• NEUROBIOLOGY of ANXIETY The amygdala is the alarm bell within the limbic system and it processes sensory information about potential danger even before the person is consciously aware of a risk or threat. When life is smooth, the cerebral cortex and the hippocampus share the task of putting information in context and overriding the alarm when they’ve determined that no real threat exists. Unfortunately, after years of chronic stress and worry from Hazardous Parenting, or from other traumas, or neglect, or poor attachment, the amygdala is on high alert and is overly sensitive so it overreacts to most incoming information and the person becomes anxious about life in general. Researchers have also found that the hippocampus atrophies from chronic stress, so the person becomes even less able to regulateBrenda McCreight Ph.D the alarm response.training series
    • NEUROBIOLOGY of STRESS The impact of stress on the neurobiology of the brain is huge and verynegative. When you experience stress from a perceived threat the nervoussystem responds by releasing a flood of the major stress hormones, whichare adrenaline and cortisol. These hormones immediately get the body setup for emergency action. The heart beats more quickly, the muscles tense,blood pressure rises, breath quickens, and senses become sharper. Thesephysical changes increase strength, stamina, speed, and reaction time, aswell as create an enhanced ability to focus. The brain feels overwhelmed by all of this, and in turn, it over activates thelimbic system and creates the following cognitive problems:• Information that is coming in from the external world is misunderstood or misinterpreted• The brain gets in the habit of looking for trouble• This makes all events, feelings, relationships, tasks, etc seem too important, too imminent, too frightening, too threatening, too difficult, and unrecoverable.Brenda McCreight Ph.D. training series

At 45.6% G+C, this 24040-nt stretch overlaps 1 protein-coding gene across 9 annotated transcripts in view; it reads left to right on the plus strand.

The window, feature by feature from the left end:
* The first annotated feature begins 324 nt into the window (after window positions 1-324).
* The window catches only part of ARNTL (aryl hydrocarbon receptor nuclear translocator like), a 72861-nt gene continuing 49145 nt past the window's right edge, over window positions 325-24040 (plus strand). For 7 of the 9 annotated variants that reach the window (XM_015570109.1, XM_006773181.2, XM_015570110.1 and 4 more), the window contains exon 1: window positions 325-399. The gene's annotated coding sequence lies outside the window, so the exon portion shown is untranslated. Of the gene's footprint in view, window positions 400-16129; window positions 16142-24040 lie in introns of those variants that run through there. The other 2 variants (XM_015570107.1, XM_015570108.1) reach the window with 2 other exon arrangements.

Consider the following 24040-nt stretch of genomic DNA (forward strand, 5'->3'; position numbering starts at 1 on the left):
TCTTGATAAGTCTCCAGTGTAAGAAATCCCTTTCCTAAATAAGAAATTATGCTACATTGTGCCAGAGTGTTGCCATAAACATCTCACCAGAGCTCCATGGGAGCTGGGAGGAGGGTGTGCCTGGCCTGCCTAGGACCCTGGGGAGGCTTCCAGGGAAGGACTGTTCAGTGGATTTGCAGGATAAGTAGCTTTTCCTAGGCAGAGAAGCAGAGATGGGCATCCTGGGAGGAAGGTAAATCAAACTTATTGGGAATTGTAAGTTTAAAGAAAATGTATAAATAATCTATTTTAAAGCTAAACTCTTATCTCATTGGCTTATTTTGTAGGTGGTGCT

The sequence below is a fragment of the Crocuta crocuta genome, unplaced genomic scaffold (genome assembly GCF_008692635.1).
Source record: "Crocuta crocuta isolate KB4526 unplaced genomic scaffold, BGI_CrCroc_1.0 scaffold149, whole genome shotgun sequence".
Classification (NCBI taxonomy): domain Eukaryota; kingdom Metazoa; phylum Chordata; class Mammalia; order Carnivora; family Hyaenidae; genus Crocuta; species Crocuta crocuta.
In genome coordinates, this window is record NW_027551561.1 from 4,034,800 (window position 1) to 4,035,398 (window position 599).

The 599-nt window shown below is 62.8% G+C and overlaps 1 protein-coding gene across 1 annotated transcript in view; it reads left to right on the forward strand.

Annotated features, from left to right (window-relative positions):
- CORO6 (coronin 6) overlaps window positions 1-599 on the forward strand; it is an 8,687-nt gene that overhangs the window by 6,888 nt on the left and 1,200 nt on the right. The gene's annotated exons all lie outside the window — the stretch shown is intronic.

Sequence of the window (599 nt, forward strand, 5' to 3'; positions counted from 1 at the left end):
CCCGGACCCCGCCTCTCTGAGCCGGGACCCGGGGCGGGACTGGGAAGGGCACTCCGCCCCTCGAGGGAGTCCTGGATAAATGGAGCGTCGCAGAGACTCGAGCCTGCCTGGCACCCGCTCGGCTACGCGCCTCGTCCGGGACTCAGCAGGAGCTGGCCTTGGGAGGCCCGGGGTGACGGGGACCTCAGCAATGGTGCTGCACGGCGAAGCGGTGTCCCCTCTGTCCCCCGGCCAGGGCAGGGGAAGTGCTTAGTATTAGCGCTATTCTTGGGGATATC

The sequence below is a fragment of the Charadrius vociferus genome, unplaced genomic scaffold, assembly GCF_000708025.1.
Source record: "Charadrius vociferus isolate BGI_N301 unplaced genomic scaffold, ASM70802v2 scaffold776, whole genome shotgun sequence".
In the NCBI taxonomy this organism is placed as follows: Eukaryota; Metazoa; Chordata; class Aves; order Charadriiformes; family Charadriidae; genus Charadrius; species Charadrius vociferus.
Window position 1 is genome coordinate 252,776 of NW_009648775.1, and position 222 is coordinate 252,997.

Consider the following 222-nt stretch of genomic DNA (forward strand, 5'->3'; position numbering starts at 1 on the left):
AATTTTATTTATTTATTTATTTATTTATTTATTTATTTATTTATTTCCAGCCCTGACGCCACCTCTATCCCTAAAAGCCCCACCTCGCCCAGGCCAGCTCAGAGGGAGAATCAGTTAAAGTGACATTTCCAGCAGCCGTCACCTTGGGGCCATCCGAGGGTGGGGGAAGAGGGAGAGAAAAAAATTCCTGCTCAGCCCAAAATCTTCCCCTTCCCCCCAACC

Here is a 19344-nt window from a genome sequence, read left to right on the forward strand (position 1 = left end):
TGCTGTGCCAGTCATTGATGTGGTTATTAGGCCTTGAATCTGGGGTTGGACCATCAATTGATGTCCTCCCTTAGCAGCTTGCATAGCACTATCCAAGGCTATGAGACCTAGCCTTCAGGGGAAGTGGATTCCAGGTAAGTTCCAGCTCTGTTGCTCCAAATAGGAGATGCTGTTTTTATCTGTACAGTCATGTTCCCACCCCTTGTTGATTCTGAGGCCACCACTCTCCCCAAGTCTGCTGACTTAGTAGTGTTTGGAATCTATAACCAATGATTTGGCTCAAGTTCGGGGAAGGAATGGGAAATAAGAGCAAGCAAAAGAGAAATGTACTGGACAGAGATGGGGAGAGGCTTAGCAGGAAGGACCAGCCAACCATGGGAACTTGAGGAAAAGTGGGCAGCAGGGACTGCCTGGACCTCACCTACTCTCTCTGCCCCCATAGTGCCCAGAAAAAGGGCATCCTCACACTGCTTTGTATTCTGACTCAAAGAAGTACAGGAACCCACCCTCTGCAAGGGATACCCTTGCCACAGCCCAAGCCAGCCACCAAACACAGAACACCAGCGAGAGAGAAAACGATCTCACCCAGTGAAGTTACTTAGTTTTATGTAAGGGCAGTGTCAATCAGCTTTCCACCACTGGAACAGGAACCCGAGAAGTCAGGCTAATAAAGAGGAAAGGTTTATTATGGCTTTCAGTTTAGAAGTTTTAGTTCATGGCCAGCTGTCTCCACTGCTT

•  Co-DependenceSuppression of your own needs: the parentssuppress their own needs for fun, sleep, leisure,exercise, relationships, etc because they constantlyseek to meet and support their child’s needs.Need to control: parents need to control a great dealin their child’s life in order to prevent problems and toobtain services. As a result, others begin to see themas controlling. In some situations,the parent generalizes the needto control to other people orother areas of life where the samedegree of control is not needed.Brenda McCreight Ph.D. training series
    • Denial: parents may begin to deny the impact that the acting outbehaviours of the child or youth have on other members of the familyand on the loss of healthy relationships. Many parents also have troubleaccepting that they have become a very dysfunctional family becausethe needs or behaviors of one are always more important than theneeds of any other family member.Poor Boundaries: lack of boundaries may be one of the symptoms ofthe child’s behaviour disorder, and over time, the parents begin to takeon that same lack of boundaries. They may become over involved inevery relationship in their home as they try to prevent more problems.Triangulation: the primary parent takes over the role of communicatorbetween the child and everyone else – other family members, teachers,police, counsellors or anyone has a problem with the child. Over time,they begin to circumvent direct communication about the problem withthe child or youth and seek the parentfirst.Brenda McCreight Ph.D. training series